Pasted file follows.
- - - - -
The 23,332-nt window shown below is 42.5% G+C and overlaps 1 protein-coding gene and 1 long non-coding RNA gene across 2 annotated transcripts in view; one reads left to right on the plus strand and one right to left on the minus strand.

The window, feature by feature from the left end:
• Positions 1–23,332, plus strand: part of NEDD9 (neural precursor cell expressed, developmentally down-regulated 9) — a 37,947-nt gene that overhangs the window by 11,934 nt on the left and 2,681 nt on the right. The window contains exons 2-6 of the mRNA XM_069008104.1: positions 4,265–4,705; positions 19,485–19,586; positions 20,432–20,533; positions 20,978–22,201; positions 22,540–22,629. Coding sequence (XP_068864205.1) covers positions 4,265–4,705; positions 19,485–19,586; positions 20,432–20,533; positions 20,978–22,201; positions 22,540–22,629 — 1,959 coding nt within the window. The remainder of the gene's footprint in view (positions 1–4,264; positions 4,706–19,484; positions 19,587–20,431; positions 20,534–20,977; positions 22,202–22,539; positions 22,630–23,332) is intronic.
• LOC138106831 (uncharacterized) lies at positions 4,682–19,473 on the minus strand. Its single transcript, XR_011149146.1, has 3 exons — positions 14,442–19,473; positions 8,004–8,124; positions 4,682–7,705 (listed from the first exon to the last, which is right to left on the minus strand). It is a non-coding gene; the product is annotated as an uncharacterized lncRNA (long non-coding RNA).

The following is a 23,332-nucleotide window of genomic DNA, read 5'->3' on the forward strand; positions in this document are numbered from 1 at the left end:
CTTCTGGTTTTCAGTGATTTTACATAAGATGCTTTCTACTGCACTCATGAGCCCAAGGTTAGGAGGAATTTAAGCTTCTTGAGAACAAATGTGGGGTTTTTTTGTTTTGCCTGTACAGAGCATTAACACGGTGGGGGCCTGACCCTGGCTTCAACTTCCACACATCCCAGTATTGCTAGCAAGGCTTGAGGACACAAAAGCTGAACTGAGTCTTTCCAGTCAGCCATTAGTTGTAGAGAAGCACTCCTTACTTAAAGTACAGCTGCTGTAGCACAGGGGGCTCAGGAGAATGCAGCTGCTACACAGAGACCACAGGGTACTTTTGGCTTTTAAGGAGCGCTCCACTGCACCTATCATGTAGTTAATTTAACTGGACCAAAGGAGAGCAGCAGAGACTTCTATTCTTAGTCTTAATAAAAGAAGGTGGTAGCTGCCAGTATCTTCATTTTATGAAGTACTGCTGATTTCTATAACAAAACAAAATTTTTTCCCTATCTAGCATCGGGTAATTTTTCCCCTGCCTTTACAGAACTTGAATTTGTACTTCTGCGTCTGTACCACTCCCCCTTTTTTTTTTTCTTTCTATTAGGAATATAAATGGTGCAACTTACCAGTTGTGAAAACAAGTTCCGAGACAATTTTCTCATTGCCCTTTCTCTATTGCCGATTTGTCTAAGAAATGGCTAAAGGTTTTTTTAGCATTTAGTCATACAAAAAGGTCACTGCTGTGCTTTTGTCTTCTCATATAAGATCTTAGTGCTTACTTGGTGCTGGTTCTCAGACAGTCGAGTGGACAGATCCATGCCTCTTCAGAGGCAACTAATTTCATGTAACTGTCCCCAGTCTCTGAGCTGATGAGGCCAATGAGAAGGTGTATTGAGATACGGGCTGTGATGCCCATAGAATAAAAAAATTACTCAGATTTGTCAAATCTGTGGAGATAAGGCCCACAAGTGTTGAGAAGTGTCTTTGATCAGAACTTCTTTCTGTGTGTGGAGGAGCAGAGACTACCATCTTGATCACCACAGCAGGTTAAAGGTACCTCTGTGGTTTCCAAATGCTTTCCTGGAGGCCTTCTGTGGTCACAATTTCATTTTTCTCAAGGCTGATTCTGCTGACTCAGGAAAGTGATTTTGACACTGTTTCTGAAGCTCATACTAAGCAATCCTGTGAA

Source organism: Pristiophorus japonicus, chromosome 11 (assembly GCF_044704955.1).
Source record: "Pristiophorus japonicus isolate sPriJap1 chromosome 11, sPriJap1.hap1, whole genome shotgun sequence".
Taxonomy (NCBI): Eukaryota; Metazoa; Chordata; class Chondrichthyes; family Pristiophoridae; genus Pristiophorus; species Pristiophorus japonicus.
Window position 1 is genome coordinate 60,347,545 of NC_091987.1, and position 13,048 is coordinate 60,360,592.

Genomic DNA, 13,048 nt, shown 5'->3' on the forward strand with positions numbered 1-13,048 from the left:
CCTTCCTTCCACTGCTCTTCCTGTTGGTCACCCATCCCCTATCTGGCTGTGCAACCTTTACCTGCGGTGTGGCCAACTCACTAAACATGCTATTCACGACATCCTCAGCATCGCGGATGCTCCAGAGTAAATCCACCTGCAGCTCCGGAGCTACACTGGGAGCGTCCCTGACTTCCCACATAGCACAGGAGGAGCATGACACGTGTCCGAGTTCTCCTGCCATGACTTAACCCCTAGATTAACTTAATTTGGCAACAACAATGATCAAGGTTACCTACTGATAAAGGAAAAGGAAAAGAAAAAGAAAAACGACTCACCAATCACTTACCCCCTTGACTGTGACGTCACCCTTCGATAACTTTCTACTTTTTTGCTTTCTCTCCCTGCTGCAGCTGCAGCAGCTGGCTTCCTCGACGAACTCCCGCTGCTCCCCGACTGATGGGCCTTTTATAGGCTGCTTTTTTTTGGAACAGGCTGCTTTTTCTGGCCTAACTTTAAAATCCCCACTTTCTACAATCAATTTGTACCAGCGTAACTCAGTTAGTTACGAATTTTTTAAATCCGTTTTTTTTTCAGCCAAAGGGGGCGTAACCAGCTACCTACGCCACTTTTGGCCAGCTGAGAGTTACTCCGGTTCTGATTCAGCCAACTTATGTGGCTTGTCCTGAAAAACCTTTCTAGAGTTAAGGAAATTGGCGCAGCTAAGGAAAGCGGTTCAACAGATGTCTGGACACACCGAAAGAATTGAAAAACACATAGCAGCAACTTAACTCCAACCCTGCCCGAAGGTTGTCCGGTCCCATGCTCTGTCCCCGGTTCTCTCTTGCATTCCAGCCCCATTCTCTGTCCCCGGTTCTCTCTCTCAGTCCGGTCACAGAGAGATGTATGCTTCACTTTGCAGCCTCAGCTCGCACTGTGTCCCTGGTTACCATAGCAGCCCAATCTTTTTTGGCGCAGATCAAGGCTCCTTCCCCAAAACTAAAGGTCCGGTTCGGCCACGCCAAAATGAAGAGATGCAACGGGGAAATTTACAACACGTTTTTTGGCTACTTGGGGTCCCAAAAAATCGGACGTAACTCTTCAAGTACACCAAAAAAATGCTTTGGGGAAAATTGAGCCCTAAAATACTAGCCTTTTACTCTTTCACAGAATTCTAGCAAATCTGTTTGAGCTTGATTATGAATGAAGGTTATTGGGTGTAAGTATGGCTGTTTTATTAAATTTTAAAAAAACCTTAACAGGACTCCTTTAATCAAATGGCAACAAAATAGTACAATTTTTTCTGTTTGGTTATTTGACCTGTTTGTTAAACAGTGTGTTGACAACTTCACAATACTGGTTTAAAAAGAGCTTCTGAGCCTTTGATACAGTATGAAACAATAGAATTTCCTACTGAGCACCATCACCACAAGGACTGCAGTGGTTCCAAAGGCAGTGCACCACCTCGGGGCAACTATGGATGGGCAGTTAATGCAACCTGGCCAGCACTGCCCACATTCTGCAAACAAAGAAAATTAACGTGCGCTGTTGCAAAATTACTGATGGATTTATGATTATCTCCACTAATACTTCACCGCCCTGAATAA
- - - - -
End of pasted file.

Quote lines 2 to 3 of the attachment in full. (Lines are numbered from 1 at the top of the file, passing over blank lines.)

The window, feature by feature from the left end:
• Positions 1–23,332, plus strand: part of NEDD9 (neural precursor cell expressed, developmentally down-regulated 9) — a 37,947-nt gene that overhangs the window by 11,934 nt on the left and 2,681 nt on the right. The window contains exons 2-6 of the mRNA XM_069008104.1: positions 4,265–4,705; positions 19,485–19,586; positions 20,432–20,533; positions 20,978–22,201; positions 22,540–22,629. Coding sequence (XP_068864205.1) covers positions 4,265–4,705; positions 19,485–19,586; positions 20,432–20,533; positions 20,978–22,201; positions 22,540–22,629 — 1,959 coding nt within the window. The remainder of the gene's footprint in view (positions 1–4,264; positions 4,706–19,484; positions 19,587–20,431; positions 20,534–20,977; positions 22,202–22,539; positions 22,630–23,332) is intronic.